This is a story about how one of our favorite new clients is changing the way we work.
Kyle Rezac-Dennis is a product designer who specializes in UX Research and ideation. Primarily using mixed-method, qualitative research, and alignment techniques, Kyle builds strong project foundations for business-led IT improvement projects that include foundational project planning documents and mobile-first, early-stage concepts or prototypes.
Posts by Kyle
A New Service Designed By Our Client— “UX Study Hall”
We listen to our customers.
Call them anything you want— users, humans, people, customers, clients, prospects— they are the people that keep us in business. Without them, there is no Useagility. You clicked the link and you’re here now, right? Thanks for being here.
Our current favorite client asked us to user her retainer hours on what she’s affectionately labeled “Study Hall,” half-days spent collaboratively working on various digital projects for her organization. Our work feels like a literal study hall— we’re helping, but she could do this without us. She has been doing with out us. Nobody needs an agency.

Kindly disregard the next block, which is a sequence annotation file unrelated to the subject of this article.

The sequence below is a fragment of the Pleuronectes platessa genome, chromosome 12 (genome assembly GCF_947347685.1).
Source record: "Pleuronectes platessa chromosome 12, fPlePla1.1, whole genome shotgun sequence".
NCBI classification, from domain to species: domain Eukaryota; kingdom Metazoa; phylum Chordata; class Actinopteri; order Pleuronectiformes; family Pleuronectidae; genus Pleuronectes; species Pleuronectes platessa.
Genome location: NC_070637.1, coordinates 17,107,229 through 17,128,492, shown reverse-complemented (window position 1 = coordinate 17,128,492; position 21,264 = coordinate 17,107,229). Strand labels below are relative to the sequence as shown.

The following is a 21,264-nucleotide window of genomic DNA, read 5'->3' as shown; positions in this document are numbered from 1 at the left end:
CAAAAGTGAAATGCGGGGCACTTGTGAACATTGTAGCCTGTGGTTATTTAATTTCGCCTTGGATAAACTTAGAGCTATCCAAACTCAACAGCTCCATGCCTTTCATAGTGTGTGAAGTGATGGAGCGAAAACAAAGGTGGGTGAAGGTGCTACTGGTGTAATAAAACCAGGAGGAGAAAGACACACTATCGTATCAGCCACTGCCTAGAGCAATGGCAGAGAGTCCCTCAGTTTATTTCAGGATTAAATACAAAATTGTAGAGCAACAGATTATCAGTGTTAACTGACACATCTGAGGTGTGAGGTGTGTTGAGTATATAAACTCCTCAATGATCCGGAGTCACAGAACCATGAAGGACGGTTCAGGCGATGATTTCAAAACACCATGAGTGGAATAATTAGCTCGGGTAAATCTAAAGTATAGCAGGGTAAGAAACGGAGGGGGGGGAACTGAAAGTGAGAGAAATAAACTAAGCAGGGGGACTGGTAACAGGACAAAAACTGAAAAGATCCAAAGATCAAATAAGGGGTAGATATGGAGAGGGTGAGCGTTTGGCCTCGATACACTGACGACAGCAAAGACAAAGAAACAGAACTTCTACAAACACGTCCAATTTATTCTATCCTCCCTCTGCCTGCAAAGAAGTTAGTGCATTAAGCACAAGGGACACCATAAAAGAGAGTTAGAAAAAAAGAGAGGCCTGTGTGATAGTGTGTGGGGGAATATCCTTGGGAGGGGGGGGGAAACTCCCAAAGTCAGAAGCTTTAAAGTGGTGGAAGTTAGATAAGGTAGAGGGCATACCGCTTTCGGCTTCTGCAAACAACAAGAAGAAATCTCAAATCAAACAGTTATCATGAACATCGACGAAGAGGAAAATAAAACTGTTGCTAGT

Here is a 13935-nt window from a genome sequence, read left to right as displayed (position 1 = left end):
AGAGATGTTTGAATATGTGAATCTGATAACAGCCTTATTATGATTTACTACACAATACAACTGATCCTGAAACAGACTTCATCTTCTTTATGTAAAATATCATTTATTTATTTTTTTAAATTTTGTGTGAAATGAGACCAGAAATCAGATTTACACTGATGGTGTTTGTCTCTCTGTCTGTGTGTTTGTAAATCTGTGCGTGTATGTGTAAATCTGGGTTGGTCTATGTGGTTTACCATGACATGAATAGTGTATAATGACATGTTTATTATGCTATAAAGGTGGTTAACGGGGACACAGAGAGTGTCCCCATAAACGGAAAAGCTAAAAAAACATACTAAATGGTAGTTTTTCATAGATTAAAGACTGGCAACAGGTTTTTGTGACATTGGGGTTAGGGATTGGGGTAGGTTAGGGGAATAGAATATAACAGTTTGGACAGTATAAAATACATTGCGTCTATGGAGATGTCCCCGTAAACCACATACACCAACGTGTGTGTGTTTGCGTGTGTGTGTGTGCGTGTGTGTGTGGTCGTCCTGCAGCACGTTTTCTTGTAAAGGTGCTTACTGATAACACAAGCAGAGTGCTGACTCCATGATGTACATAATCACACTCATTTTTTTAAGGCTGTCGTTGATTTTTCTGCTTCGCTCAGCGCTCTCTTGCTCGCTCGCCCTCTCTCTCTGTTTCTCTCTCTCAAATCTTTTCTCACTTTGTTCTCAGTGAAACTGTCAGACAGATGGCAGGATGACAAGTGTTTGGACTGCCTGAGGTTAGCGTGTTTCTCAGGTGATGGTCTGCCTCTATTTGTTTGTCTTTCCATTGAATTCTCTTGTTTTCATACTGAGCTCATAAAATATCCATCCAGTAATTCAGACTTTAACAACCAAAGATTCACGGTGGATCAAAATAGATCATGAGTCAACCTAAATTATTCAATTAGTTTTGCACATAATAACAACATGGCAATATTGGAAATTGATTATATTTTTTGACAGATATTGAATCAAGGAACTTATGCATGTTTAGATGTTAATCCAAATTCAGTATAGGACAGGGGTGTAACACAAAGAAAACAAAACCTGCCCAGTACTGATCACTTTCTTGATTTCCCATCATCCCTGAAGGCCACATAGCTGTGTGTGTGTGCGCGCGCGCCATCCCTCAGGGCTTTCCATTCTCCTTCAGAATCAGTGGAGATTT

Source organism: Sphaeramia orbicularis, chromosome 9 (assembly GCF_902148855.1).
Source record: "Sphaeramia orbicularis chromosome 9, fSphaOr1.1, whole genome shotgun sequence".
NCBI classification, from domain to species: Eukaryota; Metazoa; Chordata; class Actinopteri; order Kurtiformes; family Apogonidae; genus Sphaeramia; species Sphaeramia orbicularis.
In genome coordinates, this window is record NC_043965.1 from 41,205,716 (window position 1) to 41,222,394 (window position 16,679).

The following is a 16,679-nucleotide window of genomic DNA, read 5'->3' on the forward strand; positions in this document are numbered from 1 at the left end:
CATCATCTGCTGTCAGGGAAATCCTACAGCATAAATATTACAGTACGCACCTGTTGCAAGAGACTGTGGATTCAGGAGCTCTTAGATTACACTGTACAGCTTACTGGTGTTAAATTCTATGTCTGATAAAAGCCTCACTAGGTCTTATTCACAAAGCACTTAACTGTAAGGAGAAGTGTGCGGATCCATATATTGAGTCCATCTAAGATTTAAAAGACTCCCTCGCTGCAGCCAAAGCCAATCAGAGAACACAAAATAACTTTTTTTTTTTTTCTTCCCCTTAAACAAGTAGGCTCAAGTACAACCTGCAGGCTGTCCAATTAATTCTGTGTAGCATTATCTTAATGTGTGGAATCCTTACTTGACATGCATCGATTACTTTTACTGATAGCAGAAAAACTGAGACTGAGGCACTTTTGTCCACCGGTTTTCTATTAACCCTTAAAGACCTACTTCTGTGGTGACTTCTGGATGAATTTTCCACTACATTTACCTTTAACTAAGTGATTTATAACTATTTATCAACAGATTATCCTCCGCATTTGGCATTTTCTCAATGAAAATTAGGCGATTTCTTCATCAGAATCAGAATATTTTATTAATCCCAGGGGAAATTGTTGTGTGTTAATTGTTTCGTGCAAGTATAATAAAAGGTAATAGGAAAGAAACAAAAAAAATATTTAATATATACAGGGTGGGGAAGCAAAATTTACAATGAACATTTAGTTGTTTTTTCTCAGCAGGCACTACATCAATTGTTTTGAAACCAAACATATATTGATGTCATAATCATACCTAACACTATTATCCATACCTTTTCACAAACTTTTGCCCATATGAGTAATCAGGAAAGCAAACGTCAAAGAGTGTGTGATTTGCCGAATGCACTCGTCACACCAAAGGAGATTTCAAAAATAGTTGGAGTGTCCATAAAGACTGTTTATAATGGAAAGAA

She’s already being asked to do UX-adjacent tasks in her Communication role, including customer research, content auditing, visual design, maintaining a style guide, making important decisions about the public-facing website and back office systems it’s connected to, etc.
We’re managing the project of building a new public-facing website for her organization, essentially coaching her through the early days of planning for a complete digital renovation and facelift.
Sometimes relationships are different than you thought.
Hopefully, that causes you to reflect.
Why are we stuck in the thinking that project relationships have to go a certain, prescribed way?
Legally bound by a precise delivery agreement.
It’s because a lot of people have lost track of the love of what they’re doing.
This client works at a non-profit, not an agile software company.